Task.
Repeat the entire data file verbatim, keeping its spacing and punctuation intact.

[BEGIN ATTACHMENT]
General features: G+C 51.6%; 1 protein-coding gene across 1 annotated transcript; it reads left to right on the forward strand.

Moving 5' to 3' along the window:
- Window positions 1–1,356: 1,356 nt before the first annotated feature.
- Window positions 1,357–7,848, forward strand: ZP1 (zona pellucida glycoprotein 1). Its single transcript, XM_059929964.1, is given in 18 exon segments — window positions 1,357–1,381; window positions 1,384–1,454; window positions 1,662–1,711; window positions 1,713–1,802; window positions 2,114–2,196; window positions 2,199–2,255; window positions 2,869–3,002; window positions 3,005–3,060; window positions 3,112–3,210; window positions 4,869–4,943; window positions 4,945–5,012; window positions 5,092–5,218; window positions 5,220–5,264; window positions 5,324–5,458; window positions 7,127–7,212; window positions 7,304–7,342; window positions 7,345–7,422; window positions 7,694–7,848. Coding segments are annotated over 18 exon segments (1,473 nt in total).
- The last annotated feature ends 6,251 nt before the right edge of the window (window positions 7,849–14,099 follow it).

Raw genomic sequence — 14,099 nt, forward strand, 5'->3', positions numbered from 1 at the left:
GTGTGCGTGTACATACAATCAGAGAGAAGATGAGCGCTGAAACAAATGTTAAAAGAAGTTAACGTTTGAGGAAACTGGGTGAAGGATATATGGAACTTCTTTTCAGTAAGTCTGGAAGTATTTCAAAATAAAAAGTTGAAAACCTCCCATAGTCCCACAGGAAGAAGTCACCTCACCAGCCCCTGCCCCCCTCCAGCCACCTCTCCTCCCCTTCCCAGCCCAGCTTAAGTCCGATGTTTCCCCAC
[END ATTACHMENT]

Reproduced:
General features: G+C 51.6%; 1 protein-coding gene across 1 annotated transcript; it reads left to right on the forward strand.

Moving 5' to 3' along the window:
- Window positions 1–1,356: 1,356 nt before the first annotated feature.
- Window positions 1,357–7,848, forward strand: ZP1 (zona pellucida glycoprotein 1). Its single transcript, XM_059929964.1, is given in 18 exon segments — window positions 1,357–1,381; window positions 1,384–1,454; window positions 1,662–1,711; window positions 1,713–1,802; window positions 2,114–2,196; window positions 2,199–2,255; window positions 2,869–3,002; window positions 3,005–3,060; window positions 3,112–3,210; window positions 4,869–4,943; window positions 4,945–5,012; window positions 5,092–5,218; window positions 5,220–5,264; window positions 5,324–5,458; window positions 7,127–7,212; window positions 7,304–7,342; window positions 7,345–7,422; window positions 7,694–7,848. Coding segments are annotated over 18 exon segments (1,473 nt in total).
- The last annotated feature ends 6,251 nt before the right edge of the window (window positions 7,849–14,099 follow it).

Raw genomic sequence — 14,099 nt, forward strand, 5'->3', positions numbered from 1 at the left:
GTGTGCGTGTACATACAATCAGAGAGAAGATGAGCGCTGAAACAAATGTTAAAAGAAGTTAACGTTTGAGGAAACTGGGTGAAGGATATATGGAACTTCTTTTCAGTAAGTCTGGAAGTATTTCAAAATAAAAAGTTGAAAACCTCCCATAGTCCCACAGGAAGAAGTCACCTCACCAGCCCCTGCCCCCCTCCAGCCACCTCTCCTCCCCTTCCCAGCCCAGCTTAAGTCCGATGTTTCCCCAC